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Lots of driverless cars are growing up in California, a place known for its sunny weather. It's still hard for cars to see in snow and rain, and as they grow up, autonomous cars will need to function in all kinds of weather on the road. 

In just the last two years or so, automakers have started expanding the range of places where they're testing their vehicles, from sunny California to more snowy climates. 

Marketplace Tech host Molly Wood talks about it with Chris Gerdes, a professor of mechanical engineering and director of the Center for Automotive Research at Stanford. Below is an edited transcript of their conversation. 

Molly Wood: How big a problem is the weather issue?

Chris Gerdes: It is a real problem. And the way to think about weather is it just makes all of the tasks of automated driving a little bit more challenging. It makes it a little bit harder to see. Your sensors work a little less well. The vehicle has less ability to move. The friction between the tire and the road is reduced, so it's more likely that dramatic maneuvers could cause the vehicle to go into a spin. So it makes all of the problems a little bit harder and forces you to be a little bit more conservative in all of these ways.

Wood: How significant does this start to become when the weather's changing a lot? Is the technology development and the testing able to keep up with the climate change that we're starting to see?

Gerdes: We certainly see a lot more testing of automated vehicles in situations where there are weather extremes. So this is definitely increasing. It wasn't necessarily where people started with the testing, but nowadays, you see a lot of the manufacturers specifically seeking out bad weather so they can get more data on how the cars behave.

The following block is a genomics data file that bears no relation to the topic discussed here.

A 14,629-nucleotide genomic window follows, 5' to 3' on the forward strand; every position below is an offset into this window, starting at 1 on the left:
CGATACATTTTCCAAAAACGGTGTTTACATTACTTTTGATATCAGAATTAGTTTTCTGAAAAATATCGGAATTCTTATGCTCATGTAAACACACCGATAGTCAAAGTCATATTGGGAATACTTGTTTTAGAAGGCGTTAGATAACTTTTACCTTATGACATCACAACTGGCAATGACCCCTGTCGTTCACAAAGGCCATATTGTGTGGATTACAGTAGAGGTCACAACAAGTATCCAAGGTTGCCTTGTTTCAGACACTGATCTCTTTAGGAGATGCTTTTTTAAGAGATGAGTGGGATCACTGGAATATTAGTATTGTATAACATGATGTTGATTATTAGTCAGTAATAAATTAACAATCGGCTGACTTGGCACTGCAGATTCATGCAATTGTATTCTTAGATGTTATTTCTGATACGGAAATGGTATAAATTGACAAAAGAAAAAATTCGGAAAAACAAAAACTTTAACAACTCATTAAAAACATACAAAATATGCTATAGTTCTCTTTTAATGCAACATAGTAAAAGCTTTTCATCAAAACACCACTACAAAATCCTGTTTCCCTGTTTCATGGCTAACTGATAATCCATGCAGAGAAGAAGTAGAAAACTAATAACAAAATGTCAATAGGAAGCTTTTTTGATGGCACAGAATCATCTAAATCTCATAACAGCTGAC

Wood: Do you think it also forces a conservative approach to development or to the overall timeline of self-driving cars?

Gerdes: Well, I think there's a lot of uses for self-driving cars that you can limit to good weather conditions. So the way that the government and the way manufacturers have been looking at these vehicles is really — describe the conditions under which the car can operate and describe the way that you're making sure that the car isn't operating in other conditions. So, cars might operate originally on a sunny day, then they're fine if it's drizzling a little bit, then they start to be able to handle larger amounts of rain, and then you know eventually the operational design domain may even allow us to go out in the middle of a blizzard.

Wood: This is a fast-moving industry. When you look at this landscape and you say — there are weather concerns, you're still trying to test the outer limits of the car's physical performance, there are these sort of ethical and programming questions — do you feel like this industry is moving a little ahead of its skis?

Gerdes: Things are moving very quickly, but I do think that the concept that most people are thinking about of — I don't necessarily have to solve every problem before I get the vehicles out there, before I test them, before I see how people will interact with them. I can do that in a safe way in a limited sense and then begin to just expand their capabilities.

Wood: So it's sort of like teenagers. We let them drive even though we know it's not a good idea, knowing that they will eventually get better.

Gerdes: That's a real point, when we talk about how good of a driver do we need the automated vehicle to be. We have some absolutely outstanding human drivers out on the road, and those who are perhaps future outstanding drivers but haven't yet achieved that level.

Follow Molly Wood at @mollywood